How secure is cloud storage? A look at data security risks in the cloud

As cloud systems are increasingly the foundation on which digital transformation is built, paying attention to their security is essential in cybersecurity best practice.

In the past, the Irish Computer Society has reported that more than half of Irish companies have suffered a data breach within the past year. For a long time, cybersecurity experts and government agencies have been urging organisations to enhance their cyber-defences due to the increased threat of cyberattacks.

Cloud resources are particularly vulnerable as many can be misconfigured and left without protection. Online databases could be an attractive target for attackers. In fact, researchers have already observed raids on cloud databases, and there are plenty of threat actors out there waiting to take advantage.

Cloud systems provide a relatively low cost, scalable, and flexible way to store and manage data, with a lower management burden for IT, built-in disaster recovery and anywhere, anytime access. As a backend for applications, databases stored in the public cloud could contain:

  • business-critical corporate data;
  • personally identifiable information belonging to employees and customers;
  • highly sensitive IP and trade secrets; and
  • IT/admin information such as APIs or encryption keys, which could be leveraged in future attacks.

If any of this data found its way into the wrong hands, it could be hugely damaging for a victim organisation, potentially leading to regulatory fines, legal costs, IT overtime costs, lost productivity and sales, client or customer dissatisfaction and reputational damage.

Once left exposed due to misconfiguration, databases can be relatively easily found with internet scanning tools. So, the challenge facing defenders is they need to get security right every time, whereas attackers need only get lucky once.

Cloud misconfiguration can take many forms, the most common being:

  • missing access restrictions;
  • security group policies which are too permissive;
  • a lack of permissions controls;
  • misunderstood internet connectivity paths;
  • misconfigured virtualised network functions; and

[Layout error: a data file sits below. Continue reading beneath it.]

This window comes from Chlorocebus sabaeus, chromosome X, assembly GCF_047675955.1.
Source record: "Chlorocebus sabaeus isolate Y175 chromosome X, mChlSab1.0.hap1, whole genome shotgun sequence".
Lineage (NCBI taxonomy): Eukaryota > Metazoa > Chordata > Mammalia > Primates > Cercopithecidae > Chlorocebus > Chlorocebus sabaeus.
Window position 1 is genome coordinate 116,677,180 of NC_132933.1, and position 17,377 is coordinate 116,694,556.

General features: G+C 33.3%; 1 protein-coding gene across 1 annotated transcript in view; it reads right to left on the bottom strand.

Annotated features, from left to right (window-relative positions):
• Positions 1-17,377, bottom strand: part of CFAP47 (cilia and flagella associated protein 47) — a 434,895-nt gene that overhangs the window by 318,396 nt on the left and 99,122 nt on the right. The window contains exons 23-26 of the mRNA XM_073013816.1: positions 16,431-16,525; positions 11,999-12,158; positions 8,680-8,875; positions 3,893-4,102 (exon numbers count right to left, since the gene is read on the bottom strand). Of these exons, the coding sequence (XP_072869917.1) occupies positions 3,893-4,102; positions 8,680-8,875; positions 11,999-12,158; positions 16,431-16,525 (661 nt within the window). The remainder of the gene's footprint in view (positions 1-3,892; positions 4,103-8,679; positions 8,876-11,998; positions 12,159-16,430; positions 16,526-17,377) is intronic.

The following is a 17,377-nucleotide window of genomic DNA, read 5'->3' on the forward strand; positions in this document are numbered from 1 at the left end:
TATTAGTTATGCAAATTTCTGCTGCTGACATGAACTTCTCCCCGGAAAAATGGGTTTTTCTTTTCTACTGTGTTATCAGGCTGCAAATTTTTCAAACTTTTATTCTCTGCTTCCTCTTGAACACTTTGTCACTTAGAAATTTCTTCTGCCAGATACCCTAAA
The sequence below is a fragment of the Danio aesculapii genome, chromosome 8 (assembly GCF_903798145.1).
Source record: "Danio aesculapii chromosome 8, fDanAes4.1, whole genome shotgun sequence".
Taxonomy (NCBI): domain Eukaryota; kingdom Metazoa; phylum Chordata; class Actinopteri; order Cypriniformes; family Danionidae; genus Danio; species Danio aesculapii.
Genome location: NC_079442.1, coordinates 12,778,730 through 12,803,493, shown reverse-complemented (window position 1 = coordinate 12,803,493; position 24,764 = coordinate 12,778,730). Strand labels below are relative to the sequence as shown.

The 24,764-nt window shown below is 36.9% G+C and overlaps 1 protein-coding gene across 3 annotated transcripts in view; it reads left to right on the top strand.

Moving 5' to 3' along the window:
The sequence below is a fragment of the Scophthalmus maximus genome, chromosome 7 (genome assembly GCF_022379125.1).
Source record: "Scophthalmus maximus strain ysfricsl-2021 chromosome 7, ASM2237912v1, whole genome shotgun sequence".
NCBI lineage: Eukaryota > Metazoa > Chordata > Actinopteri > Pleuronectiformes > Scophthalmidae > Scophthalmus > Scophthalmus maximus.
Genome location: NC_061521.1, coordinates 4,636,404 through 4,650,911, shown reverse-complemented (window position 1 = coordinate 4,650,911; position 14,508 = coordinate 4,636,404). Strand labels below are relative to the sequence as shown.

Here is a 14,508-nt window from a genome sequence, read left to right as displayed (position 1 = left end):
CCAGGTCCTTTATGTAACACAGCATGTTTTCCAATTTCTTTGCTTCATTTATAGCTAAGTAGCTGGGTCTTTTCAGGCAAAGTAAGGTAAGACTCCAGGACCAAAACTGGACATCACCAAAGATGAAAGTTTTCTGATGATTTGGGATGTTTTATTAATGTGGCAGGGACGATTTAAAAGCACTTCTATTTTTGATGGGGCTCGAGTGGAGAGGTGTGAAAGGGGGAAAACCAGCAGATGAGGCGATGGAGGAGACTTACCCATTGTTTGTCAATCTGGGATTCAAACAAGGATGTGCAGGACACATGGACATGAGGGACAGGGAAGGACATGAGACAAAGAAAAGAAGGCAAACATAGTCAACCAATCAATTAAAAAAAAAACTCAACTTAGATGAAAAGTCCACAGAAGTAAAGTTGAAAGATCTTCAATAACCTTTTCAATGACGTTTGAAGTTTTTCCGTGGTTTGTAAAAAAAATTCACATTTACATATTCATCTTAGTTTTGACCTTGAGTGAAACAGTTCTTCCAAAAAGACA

• cloud systems are already being targeted.

In the event of an escalation of hostilities in the international sphere, exposed cloud systems would be a natural target. Researchers have already observed some activity of this sort, targeting cloud databases located in Russia. Some compromised databases had file names replaced with anti-war messages, but the largest number were completely wiped.

How to secure your cloud databases?

  • There are several changes that can be made to help mitigate risks of data held to ransom, destructive attacks, or data leakage. They include:
  • Limit permissions: Apply principle of least privilege to users and cloud accounts, thereby minimising risk exposure.
  • Encrypt data: Apply strong encryption to business-critical or highly regulated data to mitigate the impact of a leak.
  • Check for compliance before provisioning: Prioritise infrastructure-as-code and automate policy configuration checks as early as possible in the development lifecycle.
  • Continuously audit: Cloud resources are notoriously ephemeral and changeable, while compliance requirements will also evolve over time. That makes continuous configuration checks against policy essential. Consider a Cloud Security Posture Management (CSPM) tools to automate and simplify this process.

As cloud infrastructure grows, so does the cyberattack surface and these best practices should be applied to mitigate mounting cyber risk.

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